I didn't want this to be a Vegas bashing thread. I was celebrating the fact that the Bonneville, which is often maligned even here for lack of power, did very well. It was more comfortable and plenty fast to run with a more powerful and more expensive bike.

I think its meanningless numbers like "top gear roll on acceleration" that don't really show the reality of riding with your friends on Sunday afternoon. I was taching it up pretty good and "tanking it"(love that expression) and it was doing great. The bike goes.

And beyond that the confident quick handling, overall balance and predictabilty don't always translate as well in a magazine test but in real life they are very important. Same thing for having a seat that lets you move around instead of locking you in. Its a big advantage but how do you measure it? Same thing for the tank pads, I feel like they are almost like a second set of handlebars for my knees..

I actually got distracted when following the Vegas because those huge pegs looked like they were going to drag in the turns so I kept looking at them.
 

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Don't think anybody is bashing the Vegas. It kind of is what it is. It is a choppesque poseur bike of sorts...goes like hell in a straight line and makes great sound doing it...kind of heavy pro street bike :) The Bonny is much better balance and also doesn't have quite the nth degree grunt in a straight line. I learned a long time ago things "on the street" are very different than on paper as you correctly state Sal. I used to ride with a friend of mine who had a little warmed up Sporty 883. I could eat him in the straights and he would kill me in the curves. Overall, he may have been quicker than the Vegas on the "street". That's why preoccupation with horsepower...again on the street is a bit of a waste IMHO...and why incidentally many long time motorcylists come back to the Bonny which has a bit less power than some of the very fast bikes out there. At the end of the day it doesn't matter on the street in particular...at the track perhaps. The other dynamic worth mentioning is the rider. A top rider on a Vegas would likely give anybody here a hard time on the street as the rider in my experience many times trumps difference in motorcycles....again on the street. I could more or less live with the modest handling of the Vegas and even the weight but not the riding position or the seat which I had modified on my bike and wasn't enough...also put a couple of different handlebars on it. The precursor to the Vegas was the SC which was like a big cruiser sport bike on steroids...with early incantation of the Freedom motor that many have felt which is stout. It was a big cruiser like the Vegas with a bigger front tire and a bit less bling but came with mid controls. Many including me mourned its passing. Harley tried the experiment of offering mid controls on the V-rod...enter the Street Rod. It didn't sell. Guys who want to pose on fat rear tired big high horsepower cruisers want the OCC big wheel look of feet forward. Thats what sells. Motorcycling is morphing however and I believe you will see more standards like the Bonnie come into vogue. They are much better bikes to ride. Jesse James said the fat tired chopper is dead and he would know having made a bunch of them.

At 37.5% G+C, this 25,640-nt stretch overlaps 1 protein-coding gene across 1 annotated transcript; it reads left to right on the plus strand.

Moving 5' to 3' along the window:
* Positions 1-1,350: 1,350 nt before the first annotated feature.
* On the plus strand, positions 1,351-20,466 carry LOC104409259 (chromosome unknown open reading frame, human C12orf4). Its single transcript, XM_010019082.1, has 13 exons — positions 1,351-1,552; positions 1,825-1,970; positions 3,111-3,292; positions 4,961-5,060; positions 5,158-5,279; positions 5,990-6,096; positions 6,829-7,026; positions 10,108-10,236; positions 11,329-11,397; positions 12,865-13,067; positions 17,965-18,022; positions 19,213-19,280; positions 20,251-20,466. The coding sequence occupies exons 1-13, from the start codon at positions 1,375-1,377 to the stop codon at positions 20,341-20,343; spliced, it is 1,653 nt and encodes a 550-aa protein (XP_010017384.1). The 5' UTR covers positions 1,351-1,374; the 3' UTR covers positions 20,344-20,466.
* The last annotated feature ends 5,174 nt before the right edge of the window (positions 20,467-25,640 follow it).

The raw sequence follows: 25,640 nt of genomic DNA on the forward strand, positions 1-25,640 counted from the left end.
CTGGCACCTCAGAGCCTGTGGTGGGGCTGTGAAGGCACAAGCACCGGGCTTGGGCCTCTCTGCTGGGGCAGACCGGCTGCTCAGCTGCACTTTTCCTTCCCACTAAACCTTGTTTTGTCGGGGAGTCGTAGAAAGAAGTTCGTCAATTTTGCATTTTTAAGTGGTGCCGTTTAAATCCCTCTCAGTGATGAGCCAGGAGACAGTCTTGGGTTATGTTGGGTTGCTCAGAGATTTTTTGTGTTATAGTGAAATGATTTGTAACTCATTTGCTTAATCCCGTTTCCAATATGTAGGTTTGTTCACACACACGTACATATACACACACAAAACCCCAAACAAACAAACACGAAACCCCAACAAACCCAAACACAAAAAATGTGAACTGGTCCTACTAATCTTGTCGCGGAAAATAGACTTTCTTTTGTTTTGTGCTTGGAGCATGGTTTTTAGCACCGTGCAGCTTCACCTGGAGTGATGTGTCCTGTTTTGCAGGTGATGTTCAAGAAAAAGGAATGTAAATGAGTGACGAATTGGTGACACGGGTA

George
 

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T.E. Lawrence quote, very nice. I just noticed that Sal. Do you know how he died? He owned about 7 Brough Superiors and he died riding the one a fellow writers wife bought him.

Could you imagine if your wife bought someone a motorcyle?
 

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Discussion Starter · #20 · (Edited)
Calliway
Yeah, isn't that a great quote?
I didn't know that - but if you know much about Lawrence, you know she wasn't his type Her hubby had nothing to worry about. :)

George,

you wrote- "the rider in my experience many times trumps difference in motorcycles....again on the street. "

Good points. Appreciate your insight. Hopefully you have some miles on your new bike by now.

I'm a marginally better rider than my buddy on the Vegas, as he doesn't have much time with the Vegas yet. But we are close enough in abilities (allowing for caution) that you could consider us equal riders. The bikes are clearly very different. Being able to carry a bit more speed into turns with some trail braking is a big diff, my buddy reports he is a bit uneasy pushing his small front tire.